with his forerunner John the Baptist, but even in the very same words; “ Repent ye, for the kingdom of heaven is at handt.” And in another place, having told us, that he came “ not to call the righteous, but sinnersf,” he immediately adds to what he called those sinners; not to a liberty of indulging themselves in sin, but from sin to repent

His blood, which was shed on the cross, is indeed a balsam more precious than all the balm of Gilead and Arabia, and all the ointments of the whole world; but it is solely intended for curing the contrite in heart.

But, alas! that gross ignorance of God, that overclouds our mind, is the great and the unhappy cause of all the guilt we have contracted, and of that impenitence which engages us to continue in it. Had men but the least kuowledge, how disagreeable and hateful all sinful pollution renders us to his eternal and infinite purity; and, on the other hand, what

* Luke xiii. 3. + Matth. iv. 7. Matth. ix. 13.


a likeness to him we attain by holiness, and how amiable we are thereby rendered in his sight, they would look upon this as the only valuable attainment, they would pursue it with the most vigorous efforts of their minds, and would make it their constant study day and night, that, according to the divine advice of the apostle, “ being cleansed from all filthiness of the flesh and spirit, they might perfect holiness in the fear of God."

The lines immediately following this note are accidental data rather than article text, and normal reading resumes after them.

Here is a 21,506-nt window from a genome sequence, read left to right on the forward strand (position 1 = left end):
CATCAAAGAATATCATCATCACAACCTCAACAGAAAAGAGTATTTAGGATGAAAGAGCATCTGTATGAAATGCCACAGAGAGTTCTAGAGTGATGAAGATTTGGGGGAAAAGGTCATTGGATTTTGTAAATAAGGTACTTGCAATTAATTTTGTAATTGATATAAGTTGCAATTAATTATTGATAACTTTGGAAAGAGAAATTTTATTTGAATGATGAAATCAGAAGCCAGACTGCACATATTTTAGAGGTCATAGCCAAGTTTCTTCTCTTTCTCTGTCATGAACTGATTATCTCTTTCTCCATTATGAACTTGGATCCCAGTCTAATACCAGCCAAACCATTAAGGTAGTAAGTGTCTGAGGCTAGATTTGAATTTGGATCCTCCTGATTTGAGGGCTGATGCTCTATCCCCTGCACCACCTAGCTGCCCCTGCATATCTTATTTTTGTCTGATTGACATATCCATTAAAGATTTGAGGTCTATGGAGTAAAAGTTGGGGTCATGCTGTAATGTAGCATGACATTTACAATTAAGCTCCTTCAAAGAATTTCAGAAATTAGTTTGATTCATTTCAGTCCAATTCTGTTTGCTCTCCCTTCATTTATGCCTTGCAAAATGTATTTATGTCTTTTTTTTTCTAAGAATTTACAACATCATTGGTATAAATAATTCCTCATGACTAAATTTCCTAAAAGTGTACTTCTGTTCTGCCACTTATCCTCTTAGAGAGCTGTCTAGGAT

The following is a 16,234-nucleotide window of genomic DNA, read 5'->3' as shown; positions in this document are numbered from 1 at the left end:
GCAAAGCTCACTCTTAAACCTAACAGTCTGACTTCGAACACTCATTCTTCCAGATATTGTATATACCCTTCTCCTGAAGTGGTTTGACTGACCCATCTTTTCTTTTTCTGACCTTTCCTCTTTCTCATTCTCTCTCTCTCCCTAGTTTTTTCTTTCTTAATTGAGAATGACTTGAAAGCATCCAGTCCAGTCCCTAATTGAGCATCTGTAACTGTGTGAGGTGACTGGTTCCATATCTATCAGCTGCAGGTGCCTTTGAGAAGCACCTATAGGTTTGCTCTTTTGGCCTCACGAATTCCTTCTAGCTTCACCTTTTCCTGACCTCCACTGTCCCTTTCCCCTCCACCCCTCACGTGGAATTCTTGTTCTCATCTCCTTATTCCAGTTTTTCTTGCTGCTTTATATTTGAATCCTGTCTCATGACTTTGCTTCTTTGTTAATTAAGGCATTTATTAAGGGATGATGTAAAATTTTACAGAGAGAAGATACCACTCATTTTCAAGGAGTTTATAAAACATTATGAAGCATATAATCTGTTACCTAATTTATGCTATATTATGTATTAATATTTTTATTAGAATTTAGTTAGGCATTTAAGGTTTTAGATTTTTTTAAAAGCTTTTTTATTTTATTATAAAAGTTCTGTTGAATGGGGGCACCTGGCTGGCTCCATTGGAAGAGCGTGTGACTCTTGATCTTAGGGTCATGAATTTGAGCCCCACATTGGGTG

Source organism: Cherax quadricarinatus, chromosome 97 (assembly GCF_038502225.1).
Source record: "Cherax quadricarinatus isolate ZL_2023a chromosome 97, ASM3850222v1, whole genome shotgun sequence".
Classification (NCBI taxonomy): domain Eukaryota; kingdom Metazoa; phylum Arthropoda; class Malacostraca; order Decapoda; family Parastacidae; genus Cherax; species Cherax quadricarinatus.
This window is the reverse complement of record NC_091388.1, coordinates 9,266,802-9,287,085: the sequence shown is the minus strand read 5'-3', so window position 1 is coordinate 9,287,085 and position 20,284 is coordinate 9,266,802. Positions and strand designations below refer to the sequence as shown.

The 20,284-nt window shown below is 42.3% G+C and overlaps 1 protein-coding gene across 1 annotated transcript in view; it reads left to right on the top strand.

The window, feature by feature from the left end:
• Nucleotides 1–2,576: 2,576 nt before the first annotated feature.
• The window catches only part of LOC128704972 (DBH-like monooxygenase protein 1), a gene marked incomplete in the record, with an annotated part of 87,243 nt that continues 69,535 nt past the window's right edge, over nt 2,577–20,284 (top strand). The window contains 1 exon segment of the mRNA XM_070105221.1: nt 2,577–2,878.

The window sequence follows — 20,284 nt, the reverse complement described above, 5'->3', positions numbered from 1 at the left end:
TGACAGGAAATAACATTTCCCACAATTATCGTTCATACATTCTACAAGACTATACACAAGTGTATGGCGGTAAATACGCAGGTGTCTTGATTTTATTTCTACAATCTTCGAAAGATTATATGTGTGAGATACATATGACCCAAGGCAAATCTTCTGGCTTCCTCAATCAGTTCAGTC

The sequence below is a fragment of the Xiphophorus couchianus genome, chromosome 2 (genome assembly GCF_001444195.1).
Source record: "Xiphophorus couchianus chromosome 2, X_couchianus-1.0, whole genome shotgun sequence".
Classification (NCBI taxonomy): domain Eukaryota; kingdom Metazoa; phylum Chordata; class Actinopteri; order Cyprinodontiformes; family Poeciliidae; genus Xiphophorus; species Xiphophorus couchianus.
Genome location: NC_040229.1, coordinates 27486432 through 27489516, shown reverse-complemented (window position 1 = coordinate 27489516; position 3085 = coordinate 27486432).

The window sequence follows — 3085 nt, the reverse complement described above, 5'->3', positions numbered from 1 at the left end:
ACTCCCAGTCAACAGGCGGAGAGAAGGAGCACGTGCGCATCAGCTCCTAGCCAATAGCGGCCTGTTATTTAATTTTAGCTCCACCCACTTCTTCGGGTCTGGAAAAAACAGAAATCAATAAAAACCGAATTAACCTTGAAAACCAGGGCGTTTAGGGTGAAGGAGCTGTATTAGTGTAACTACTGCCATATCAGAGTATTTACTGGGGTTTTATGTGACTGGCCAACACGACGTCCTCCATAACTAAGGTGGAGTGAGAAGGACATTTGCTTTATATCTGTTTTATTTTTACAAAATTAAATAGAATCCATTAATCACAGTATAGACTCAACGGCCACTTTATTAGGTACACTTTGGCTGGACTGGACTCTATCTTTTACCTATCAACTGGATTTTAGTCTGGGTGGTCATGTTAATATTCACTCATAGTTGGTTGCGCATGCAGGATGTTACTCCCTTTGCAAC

An EXHORTATION to the STUDENTS, upon their

return to the UNIVERSITY after the Vacation.

We are at last returned, and some, for the first time, brought hither by that supreme hand, which holds the reins of this vast universe, which rules the stormy winds, and swelling sea, and distributes peace and war to nations, according to its pleasure. The great Lord of the universe, and Father of mankind, while he rules the world with absolute sway, does not despise this little flock, provided we look


unto him, and humbly pray, that we may feel the favourable effects of his presence and bounty; nay, he will not disdain to dwell within us, and in our hearts, unless we, through folly, and ignorance of our true happiness,' shut the door against him, when he offers to come in. He is the most high, yet has chosen the humble heart for the most agreeable place of his residence on this earth : but the proud and haughty, who look with disdain on their inferiors, he, on his part, despises, and beholds, as it were, afar off. He is most holy, and dwells in no hearts, but such as are purged from the dross of earthly affections; and that these may be holy, and really capable of receiving his sacred Majesty, they must of necessity be purified. “ Know ye not, says the divine apostle, that you, even your bodies, are the temples of the Holy Ghost*,” and therefore are to be preserved pure and holy? but the mind, that dwells within them, must be still more holy, as being the priest that, with constant and unwearied piety, offers up the sacrifices and sweet incense of pious affections, cheerful obedience, ardent prayers, and divine praises, to the Deity of that temple.

* 2.Cor. vii, 1.

Of your studies, and exotic learning, I intend not to say much. The knowledge, I own, that men of letters, who are the most indefatigable in study, and have the advantage of the greatest abilities, can possibly attain to, is at best but very small. But since the knowledge of languages and sciences, however inconsiderable it may be, is the business of this society of ours, and of that period of

years you are to pass here, let us do, pray, as the Hebrews express it, “ the work of the

* 1 Cor. vi. 19,